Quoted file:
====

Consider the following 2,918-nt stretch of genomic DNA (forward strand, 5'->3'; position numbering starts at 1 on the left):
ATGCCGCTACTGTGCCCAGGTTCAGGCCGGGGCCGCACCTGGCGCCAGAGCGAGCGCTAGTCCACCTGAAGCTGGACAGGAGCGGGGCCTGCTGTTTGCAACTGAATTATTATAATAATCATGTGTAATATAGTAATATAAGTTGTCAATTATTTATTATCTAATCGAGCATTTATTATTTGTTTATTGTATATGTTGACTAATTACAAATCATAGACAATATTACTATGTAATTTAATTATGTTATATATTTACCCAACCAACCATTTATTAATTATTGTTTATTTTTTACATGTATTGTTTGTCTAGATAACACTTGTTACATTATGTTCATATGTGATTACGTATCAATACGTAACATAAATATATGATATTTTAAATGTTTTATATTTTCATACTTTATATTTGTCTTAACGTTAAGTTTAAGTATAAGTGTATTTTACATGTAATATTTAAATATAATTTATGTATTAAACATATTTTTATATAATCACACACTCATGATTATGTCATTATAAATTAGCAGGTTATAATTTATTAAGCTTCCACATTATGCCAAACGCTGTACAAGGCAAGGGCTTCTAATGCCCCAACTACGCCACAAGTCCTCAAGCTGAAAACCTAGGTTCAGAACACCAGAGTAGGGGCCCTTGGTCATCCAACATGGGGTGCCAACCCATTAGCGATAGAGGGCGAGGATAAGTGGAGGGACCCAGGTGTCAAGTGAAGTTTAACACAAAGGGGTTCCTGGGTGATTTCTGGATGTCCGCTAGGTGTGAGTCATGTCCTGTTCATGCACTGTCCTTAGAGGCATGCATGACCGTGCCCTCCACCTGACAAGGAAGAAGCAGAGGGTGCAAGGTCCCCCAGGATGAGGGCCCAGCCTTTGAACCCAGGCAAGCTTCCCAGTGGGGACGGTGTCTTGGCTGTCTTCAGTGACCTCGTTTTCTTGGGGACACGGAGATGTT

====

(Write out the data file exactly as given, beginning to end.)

Consider the following 2,918-nt stretch of genomic DNA (forward strand, 5'->3'; position numbering starts at 1 on the left):
ATGCCGCTACTGTGCCCAGGTTCAGGCCGGGGCCGCACCTGGCGCCAGAGCGAGCGCTAGTCCACCTGAAGCTGGACAGGAGCGGGGCCTGCTGTTTGCAACTGAATTATTATAATAATCATGTGTAATATAGTAATATAAGTTGTCAATTATTTATTATCTAATCGAGCATTTATTATTTGTTTATTGTATATGTTGACTAATTACAAATCATAGACAATATTACTATGTAATTTAATTATGTTATATATTTACCCAACCAACCATTTATTAATTATTGTTTATTTTTTACATGTATTGTTTGTCTAGATAACACTTGTTACATTATGTTCATATGTGATTACGTATCAATACGTAACATAAATATATGATATTTTAAATGTTTTATATTTTCATACTTTATATTTGTCTTAACGTTAAGTTTAAGTATAAGTGTATTTTACATGTAATATTTAAATATAATTTATGTATTAAACATATTTTTATATAATCACACACTCATGATTATGTCATTATAAATTAGCAGGTTATAATTTATTAAGCTTCCACATTATGCCAAACGCTGTACAAGGCAAGGGCTTCTAATGCCCCAACTACGCCACAAGTCCTCAAGCTGAAAACCTAGGTTCAGAACACCAGAGTAGGGGCCCTTGGTCATCCAACATGGGGTGCCAACCCATTAGCGATAGAGGGCGAGGATAAGTGGAGGGACCCAGGTGTCAAGTGAAGTTTAACACAAAGGGGTTCCTGGGTGATTTCTGGATGTCCGCTAGGTGTGAGTCATGTCCTGTTCATGCACTGTCCTTAGAGGCATGCATGACCGTGCCCTCCACCTGACAAGGAAGAAGCAGAGGGTGCAAGGTCCCCCAGGATGAGGGCCCAGCCTTTGAACCCAGGCAAGCTTCCCAGTGGGGACGGTGTCTTGGCTGTCTTCAGTGACCTCGTTTTCTTGGGGACACGGAGATGTT